Now, Rax blithely abandons its past silence and demands that we address the priority issue in this second appeal. First, it argues that, since the district court's initial ruling on prior use was technically unnecessary, our first opinion required that on remand the district court reexamine that ruling. Second, it argues in its reply brief that, whether or not the issue was still open on remand, we should consider it on this appeal because Rack's cross-appeal puts the parties' past conduct in issue.
The latter argument is a lamentable non sequitur; the former argument is supported by neither law nor policy. It is not open to question that an appellee, as Rax was, should, in supporting a judgment below, challenge any finding or conclusion or absence thereof that it deems error as revealed by the record. United States v. American Railway Express Co., 265 U.S. 425, 44 S. Ct. 560, 68 L. Ed. 1087 (1923); 1B Moore's Federal Practice P 0.416(5), at 2303 (1980). The presentation on appeal of all viable justifications of a judgment ensures that simpler and speedier bases for decision are not overlooked, that occasions for remand are minimized, and that issues that may have appeared as independent alternatives to a trial court can be considered as mutually supporting interdependent parts of an appellate decision.
Since the district court made a finding in the first trial that Rack was the prior user in Massachusetts, and since Rax did not challenge that finding in the first appeal, it became established as the law of the case and Rax forfeited the right to challenge it during the subsequent litigation of this controversy.*fn*
Rax's second argument is that, regardless of prior use, it should have superior rights in Massachusetts because Massachusetts is the site of its "origin, home base, nerve center and center of control". Rax dubs this theory a "zone of im pansion" theory. Obviously, this argument should have been presented to the district court in the trial, and to us during the first appeal, for the reasons we have set forth above. However, lest semantic innovation pass for substance, we will discuss it briefly.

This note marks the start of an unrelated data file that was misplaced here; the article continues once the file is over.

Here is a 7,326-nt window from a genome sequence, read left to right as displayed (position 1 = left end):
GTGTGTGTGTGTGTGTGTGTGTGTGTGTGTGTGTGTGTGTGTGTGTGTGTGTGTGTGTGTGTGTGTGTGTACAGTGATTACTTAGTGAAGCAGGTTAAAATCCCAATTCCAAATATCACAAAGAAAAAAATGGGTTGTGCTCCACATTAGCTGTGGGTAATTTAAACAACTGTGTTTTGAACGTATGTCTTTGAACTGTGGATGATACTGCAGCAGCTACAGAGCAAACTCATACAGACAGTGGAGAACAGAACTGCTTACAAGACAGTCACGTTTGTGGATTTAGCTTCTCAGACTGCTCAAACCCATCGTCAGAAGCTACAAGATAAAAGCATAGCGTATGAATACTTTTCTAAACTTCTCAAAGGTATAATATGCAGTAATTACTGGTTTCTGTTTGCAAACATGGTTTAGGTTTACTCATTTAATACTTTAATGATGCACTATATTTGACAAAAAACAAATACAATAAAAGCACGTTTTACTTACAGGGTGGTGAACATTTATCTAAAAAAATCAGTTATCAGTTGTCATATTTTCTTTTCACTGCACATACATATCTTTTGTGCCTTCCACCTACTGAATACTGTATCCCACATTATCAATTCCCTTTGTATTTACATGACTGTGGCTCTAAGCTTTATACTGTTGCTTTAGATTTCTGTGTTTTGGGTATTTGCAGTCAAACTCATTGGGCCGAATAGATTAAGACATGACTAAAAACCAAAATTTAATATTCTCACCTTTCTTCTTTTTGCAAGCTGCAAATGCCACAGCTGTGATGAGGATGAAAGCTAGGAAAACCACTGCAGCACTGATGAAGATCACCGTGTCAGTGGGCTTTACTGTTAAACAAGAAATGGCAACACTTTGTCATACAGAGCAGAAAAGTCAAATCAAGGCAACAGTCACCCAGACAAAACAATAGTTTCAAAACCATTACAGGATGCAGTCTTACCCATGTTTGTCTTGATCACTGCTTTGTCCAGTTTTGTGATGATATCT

Trademark rights protect goodwill in trade. United Drug v. Rectanus Co., 248 U.S. 90, 97, 39 S. Ct. 48, 50, 63 L. Ed. 141 (1918). We have reiterated the legitimacy of the concern that subsequent trademark users not be allowed to trade on the preexisting good will of others. 635 F.2d at 931. But we have also held that this concern is to be vindicated by attention to whether the subsequent user adopts its mark in good faith and to whether the prior user had established such a trade reputation among consumers in the local area that bad faith can be presumed. Id. at 930. A disembodied "zone of im pansion" doctrine has no more place in such an analytic framework than a disembodied "zone of ex pansion" doctrine. Although the situs of a company's headquarters may be relevant to showing bad faith or to showing that a reputation has been established among local consumers, it is far from conclusive. Indeed, it will usually be much less relevant than the proximity of the contested locality to the region in which actual use has been made.
The district court properly enjoined Rax from using the mark "Off the Rax" in Massachusetts, where Rack was the prior user.
II. The Rack Appeal
Rack also argues two points on appeal, both relating to the trial court's refusal to impose a remedy beyond an injunction that forever denied Rax the right to use the mark "Off the Rax" in Massachusetts. Rack first argues that it was entitled to receive any profits Rax may have earned through use of the mark in Massachusetts, trebled. It also argues that it was entitled to recover costs and attorneys' fees.
The district court quite properly denied Rack's request for an accounting for profits. The two companies do not compete directly for business (Rack sells men's clothing, Rax sells women's), and Rack offered no proof of actual damages. Under these circumstances, an accounting for profits is not authorized, either by the Lanham Act or by Massachusetts common law. Quabaug Rubber Co. v. Fabiano Shoe Co., Inc., 567 F.2d 154, 161-62 (1st Cir. 1977).
The district court also quite properly denied Rack's request for attorneys' fees. Rack argues that Rax's infringement was knowing, willful, intentional, and malicious, and that it is therefore entitled to recover under the Lanham Act and under Massachusetts law, both of which allegedly authorize an award of attorneys' fees in "exceptional cases". Whether or not attorneys' fees could be awarded in an exceptional case, the district court correctly held that this is not such a case. Indeed, it was close enough that at one stage in the litigation it appeared that Rax would prevail.
The judgment below is affirmed.
* Our rule here complements the principle that an appellant who has two possible grounds for appeal and presents only one to the appellate court is precluded from raising the other ground later in the case, even if it is successful in its first appeal. See Richardson v. Communications Workers of America, 486 F.2d 801 (8th Cir. 1973). Our holding is limited to the failure's consequences for the law of the case; we need not analyze its collateral estoppel effects, which may depend on whether the lower court's holding is affirmed or reversed.